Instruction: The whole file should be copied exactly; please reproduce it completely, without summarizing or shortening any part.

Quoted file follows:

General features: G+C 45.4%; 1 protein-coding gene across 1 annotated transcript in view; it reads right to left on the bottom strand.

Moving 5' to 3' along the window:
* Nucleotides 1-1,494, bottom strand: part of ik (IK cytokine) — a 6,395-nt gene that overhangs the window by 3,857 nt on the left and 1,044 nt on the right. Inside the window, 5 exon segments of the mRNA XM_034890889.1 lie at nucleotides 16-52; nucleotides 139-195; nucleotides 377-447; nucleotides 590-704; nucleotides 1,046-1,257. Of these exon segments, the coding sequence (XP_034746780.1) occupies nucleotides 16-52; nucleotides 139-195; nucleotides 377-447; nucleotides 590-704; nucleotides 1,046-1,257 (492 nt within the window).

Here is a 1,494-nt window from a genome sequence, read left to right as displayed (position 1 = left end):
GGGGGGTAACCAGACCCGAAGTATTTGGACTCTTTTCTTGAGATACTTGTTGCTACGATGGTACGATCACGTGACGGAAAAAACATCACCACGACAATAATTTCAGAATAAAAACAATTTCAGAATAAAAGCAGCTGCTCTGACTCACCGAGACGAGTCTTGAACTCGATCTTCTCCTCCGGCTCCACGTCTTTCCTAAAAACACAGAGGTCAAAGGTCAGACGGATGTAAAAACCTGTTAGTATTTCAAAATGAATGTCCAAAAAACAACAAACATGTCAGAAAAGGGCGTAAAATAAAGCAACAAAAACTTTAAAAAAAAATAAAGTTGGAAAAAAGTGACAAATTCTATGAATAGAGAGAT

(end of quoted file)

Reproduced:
General features: G+C 45.4%; 1 protein-coding gene across 1 annotated transcript in view; it reads right to left on the bottom strand.

Moving 5' to 3' along the window:
* Nucleotides 1-1,494, bottom strand: part of ik (IK cytokine) — a 6,395-nt gene that overhangs the window by 3,857 nt on the left and 1,044 nt on the right. Inside the window, 5 exon segments of the mRNA XM_034890889.1 lie at nucleotides 16-52; nucleotides 139-195; nucleotides 377-447; nucleotides 590-704; nucleotides 1,046-1,257. Of these exon segments, the coding sequence (XP_034746780.1) occupies nucleotides 16-52; nucleotides 139-195; nucleotides 377-447; nucleotides 590-704; nucleotides 1,046-1,257 (492 nt within the window).

Here is a 1,494-nt window from a genome sequence, read left to right as displayed (position 1 = left end):
GGGGGGTAACCAGACCCGAAGTATTTGGACTCTTTTCTTGAGATACTTGTTGCTACGATGGTACGATCACGTGACGGAAAAAACATCACCACGACAATAATTTCAGAATAAAAACAATTTCAGAATAAAAGCAGCTGCTCTGACTCACCGAGACGAGTCTTGAACTCGATCTTCTCCTCCGGCTCCACGTCTTTCCTAAAAACACAGAGGTCAAAGGTCAGACGGATGTAAAAACCTGTTAGTATTTCAAAATGAATGTCCAAAAAACAACAAACATGTCAGAAAAGGGCGTAAAATAAAGCAACAAAAACTTTAAAAAAAAATAAAGTTGGAAAAAAGTGACAAATTCTATGAATAGAGAGAT